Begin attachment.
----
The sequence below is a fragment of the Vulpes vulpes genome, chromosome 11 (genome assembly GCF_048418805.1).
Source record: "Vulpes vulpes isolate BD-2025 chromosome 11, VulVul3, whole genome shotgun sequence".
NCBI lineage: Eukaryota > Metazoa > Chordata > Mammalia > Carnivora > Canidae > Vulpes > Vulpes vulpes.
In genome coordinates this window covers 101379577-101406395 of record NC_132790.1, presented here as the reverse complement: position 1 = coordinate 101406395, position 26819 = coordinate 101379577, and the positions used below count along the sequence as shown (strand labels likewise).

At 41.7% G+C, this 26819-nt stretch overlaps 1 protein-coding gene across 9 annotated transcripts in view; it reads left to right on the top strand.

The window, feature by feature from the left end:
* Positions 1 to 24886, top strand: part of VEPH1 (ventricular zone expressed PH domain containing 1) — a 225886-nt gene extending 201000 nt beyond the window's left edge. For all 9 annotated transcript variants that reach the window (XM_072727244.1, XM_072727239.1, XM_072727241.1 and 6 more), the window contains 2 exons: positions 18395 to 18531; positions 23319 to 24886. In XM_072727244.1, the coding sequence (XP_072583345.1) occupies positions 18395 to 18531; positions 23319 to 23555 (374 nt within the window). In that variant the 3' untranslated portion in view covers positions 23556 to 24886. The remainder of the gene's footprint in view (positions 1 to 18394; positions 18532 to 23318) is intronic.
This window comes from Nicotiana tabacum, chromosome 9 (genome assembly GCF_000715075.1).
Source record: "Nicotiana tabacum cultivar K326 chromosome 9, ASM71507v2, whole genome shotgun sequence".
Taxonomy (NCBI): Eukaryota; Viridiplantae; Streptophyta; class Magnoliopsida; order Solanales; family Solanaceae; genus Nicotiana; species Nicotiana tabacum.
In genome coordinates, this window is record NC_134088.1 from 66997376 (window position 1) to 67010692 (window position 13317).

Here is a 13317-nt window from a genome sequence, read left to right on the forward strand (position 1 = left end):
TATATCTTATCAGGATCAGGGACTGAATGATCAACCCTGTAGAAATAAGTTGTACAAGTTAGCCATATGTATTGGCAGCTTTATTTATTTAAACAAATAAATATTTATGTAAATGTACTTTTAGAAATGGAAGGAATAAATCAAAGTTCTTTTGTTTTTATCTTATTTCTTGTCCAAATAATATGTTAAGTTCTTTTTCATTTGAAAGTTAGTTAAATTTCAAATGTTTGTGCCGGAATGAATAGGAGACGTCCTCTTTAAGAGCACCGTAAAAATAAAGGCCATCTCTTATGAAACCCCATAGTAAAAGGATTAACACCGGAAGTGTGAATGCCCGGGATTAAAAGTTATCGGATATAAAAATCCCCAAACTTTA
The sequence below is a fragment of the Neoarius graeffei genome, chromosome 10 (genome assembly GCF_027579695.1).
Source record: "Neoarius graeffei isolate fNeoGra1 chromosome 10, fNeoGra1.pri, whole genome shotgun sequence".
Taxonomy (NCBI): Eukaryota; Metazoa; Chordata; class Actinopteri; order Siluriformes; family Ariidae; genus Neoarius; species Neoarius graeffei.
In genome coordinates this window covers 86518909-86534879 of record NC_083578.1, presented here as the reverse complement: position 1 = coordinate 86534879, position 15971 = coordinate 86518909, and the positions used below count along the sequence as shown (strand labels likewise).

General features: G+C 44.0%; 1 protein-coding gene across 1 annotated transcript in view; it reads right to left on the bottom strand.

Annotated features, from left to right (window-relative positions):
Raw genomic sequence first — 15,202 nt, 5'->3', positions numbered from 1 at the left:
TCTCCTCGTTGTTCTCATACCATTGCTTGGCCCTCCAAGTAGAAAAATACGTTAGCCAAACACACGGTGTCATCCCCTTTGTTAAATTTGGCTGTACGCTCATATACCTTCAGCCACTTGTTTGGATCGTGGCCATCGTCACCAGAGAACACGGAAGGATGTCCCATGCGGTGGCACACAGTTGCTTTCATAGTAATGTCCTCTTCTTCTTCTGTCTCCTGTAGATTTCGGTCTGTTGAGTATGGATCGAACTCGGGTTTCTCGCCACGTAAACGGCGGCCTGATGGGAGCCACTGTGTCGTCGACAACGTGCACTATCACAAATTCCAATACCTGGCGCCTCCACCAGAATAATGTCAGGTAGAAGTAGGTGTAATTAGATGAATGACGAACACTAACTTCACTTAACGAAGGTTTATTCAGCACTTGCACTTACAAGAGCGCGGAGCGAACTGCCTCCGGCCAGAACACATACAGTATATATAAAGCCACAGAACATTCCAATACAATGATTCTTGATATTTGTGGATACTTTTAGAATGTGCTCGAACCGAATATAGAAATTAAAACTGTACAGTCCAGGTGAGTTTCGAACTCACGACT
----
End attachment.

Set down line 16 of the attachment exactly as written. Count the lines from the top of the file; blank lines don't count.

Taxonomy (NCBI): Eukaryota; Metazoa; Chordata; class Actinopteri; order Siluriformes; family Ariidae; genus Neoarius; species Neoarius graeffei.